I recently had the privilege of interviewing Mrs. Barton for my magazine writing class (which is taught by Rick Bragg! *squeal*). I won’t print it here (it’s ten pages, and I could’ve kept going), but it was the best experience. It took multiple sessions, and yes, I cried. But I also laughed and I learned so much about a person I “thought” I knew. My mother is very modest; she doesn’t talk about herself or toot her own horn, and I feel honored that she opened up to me.

I think the picture above captures my mother’s spirit. She is impeccably dressed in a Nina Ricci taffeta trumpet skirt and vintage beaded sweater. She is elegant, effortlessly so, but unaware of her glamour. And she looks forward, always to what’s ahead and not behind her. She’s been there beside me for everything, supporting me through  the lowest lows and highest highs. (Remember this? She was off camera, helping me!) My mother taught my brother and me that when the rain comes and the storms of life threaten to sweep us away, we have to stay the course and keep moving. (This, from someone who walked sixty miles in the pouring rain to raise money for breast cancer research. Twice.)

Recalling the time she struck out grown men from the pitcher’s mound (in high-heeled, wedged sandals!) her son Alex said, “When you see a queen, you don’t expect her to get out in the heat and dirt, or grab a sword and swing it in battle. You don’t expect the queen to come down off her throne. Mama would be the one to wield a sword.”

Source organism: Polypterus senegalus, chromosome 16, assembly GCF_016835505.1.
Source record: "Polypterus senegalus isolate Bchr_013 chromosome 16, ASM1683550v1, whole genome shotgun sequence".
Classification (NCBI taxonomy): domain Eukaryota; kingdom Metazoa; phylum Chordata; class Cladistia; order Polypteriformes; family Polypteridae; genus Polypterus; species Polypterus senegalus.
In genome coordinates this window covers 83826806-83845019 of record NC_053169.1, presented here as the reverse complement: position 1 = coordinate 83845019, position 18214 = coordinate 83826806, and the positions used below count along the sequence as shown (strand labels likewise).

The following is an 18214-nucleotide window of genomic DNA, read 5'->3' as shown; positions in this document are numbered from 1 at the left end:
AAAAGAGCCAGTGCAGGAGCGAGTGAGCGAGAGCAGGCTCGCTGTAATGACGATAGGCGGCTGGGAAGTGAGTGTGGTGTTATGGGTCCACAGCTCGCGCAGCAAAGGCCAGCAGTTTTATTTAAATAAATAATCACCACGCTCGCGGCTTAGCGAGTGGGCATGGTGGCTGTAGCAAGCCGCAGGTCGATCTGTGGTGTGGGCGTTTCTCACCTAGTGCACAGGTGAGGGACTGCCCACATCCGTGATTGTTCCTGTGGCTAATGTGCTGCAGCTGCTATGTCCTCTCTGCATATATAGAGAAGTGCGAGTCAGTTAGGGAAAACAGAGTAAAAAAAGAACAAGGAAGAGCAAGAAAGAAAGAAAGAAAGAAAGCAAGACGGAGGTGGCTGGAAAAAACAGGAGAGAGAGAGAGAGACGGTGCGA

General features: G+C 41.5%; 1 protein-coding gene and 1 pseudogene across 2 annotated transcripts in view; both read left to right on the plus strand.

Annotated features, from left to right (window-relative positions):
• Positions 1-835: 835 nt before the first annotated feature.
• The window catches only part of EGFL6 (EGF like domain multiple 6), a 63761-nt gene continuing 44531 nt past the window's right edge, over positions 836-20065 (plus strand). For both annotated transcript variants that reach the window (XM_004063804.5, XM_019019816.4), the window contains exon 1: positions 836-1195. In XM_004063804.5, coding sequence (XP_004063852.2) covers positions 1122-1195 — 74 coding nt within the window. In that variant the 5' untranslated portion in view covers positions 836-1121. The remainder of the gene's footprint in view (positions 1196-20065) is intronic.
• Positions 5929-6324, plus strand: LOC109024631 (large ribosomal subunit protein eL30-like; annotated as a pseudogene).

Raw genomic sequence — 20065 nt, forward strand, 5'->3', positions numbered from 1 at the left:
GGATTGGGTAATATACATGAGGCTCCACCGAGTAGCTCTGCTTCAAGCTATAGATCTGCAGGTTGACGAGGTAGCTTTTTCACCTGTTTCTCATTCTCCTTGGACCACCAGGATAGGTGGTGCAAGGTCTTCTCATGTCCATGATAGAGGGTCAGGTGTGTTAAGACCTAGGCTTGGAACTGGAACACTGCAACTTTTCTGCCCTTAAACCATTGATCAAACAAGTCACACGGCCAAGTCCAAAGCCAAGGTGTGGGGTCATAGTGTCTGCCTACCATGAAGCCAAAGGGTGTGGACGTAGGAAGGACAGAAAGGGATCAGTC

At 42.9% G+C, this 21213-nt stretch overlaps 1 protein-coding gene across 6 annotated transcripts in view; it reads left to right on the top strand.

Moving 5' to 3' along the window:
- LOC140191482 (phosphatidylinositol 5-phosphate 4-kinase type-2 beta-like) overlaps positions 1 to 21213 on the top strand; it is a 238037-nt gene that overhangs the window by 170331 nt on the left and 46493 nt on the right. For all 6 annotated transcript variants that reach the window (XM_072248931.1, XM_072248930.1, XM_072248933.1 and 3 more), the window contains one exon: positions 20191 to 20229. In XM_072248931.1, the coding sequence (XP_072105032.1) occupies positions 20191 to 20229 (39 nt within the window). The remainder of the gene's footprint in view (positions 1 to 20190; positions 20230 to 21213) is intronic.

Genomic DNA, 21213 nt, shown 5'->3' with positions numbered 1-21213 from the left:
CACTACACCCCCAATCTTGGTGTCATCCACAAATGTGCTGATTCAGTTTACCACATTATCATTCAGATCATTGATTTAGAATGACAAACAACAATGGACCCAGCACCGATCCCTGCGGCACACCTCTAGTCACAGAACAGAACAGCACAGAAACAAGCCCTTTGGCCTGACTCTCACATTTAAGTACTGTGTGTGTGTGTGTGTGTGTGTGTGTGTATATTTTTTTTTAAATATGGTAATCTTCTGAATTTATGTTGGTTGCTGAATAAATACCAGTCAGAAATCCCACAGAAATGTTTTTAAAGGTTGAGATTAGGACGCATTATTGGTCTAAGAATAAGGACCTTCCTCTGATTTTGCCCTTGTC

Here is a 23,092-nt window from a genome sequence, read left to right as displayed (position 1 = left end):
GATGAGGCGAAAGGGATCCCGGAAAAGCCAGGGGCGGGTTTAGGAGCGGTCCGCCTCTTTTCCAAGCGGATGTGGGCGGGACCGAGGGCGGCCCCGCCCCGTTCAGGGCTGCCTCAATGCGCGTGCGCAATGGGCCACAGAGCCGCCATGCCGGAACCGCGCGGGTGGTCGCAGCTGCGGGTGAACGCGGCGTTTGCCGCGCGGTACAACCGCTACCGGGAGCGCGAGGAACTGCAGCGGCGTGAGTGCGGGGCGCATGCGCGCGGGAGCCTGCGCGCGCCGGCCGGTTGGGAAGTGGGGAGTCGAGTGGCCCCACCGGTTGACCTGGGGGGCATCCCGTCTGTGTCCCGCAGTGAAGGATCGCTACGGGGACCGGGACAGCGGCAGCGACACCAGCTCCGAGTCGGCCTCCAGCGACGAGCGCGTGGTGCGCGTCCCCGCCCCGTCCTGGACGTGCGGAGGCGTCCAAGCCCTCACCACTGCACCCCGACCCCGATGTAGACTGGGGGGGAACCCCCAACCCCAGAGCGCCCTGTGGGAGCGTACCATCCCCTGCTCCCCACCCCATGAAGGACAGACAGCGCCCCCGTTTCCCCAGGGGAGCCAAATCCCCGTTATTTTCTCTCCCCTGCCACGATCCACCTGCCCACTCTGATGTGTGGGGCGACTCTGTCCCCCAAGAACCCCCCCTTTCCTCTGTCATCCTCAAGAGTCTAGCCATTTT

A John-John, an LBD, and Laura Ashley...

A John-John, an LBD and Laura Ashley…

We love you, Mama. We SEE you. The “you” that has nothing to do with being our mom. And thank you. For everything.

Why I wear pearls…

IMG_0525I believe in wearing pearls. I love that they symbolize strength, struggling to transform from a tiny grain of sand while trapped inside an oyster (if that’s not a metaphor for life, what is?). But they also convey a delicate elegance. They are uncomplicated, without the flash and sparkle of a diamond or emerald, but their understated luster has an undeniable glamour as well.
It’s difficult to wear them without thinking of the “pearl of great price” mentioned in the Bible.

I wear them to remind myself of those I love: my favorites are the opera-length set I’ve “borrowed” from my mother, the bracelet with a diamond clasp my parents gave me when a special friend committed suicide and the tiny necklace I wore when I was little. But don’t get it twisted: I wear ear bobs from the Beauty Supply that cost 99 cents and a graduated necklace from Forever 21 that cost $2 too.

I also wear them to remind me what I’m worth. One year someone gave me $5 in play money to tell me how much my work was valued. Yes, I was insulted. Yes, I was very hurt. Yes, I was very, very angry. But I kept my composure, and I let those emotions irritate me enough to serve as motivation to propel myself beyond that individual’s rudeness and low opinion. The next day, I put on my mother’s pearls and faced the day with my head held high. I decided that person’s opinion didn’t define me. Lesson? Never let someone else determine your worth, especially those who seek to devalue you.

You’re priceless. Treat yourself that way, and others will too.

Haute off the press!


Toss some sequins, darlings!

I’m excited to share that I’ll be contributing to SheKnows.com as one of their “Experts Among Us”! My first post will be published next month! SheKnows.com is a “community that inspires and empowers women to explore and pursue their passions,” and I’m so thrilled to be a part of that. Don’t worry: this blog will continue to let the good times roll. There will just be one more place – in addition to AL.com – where you can find the fabulosity!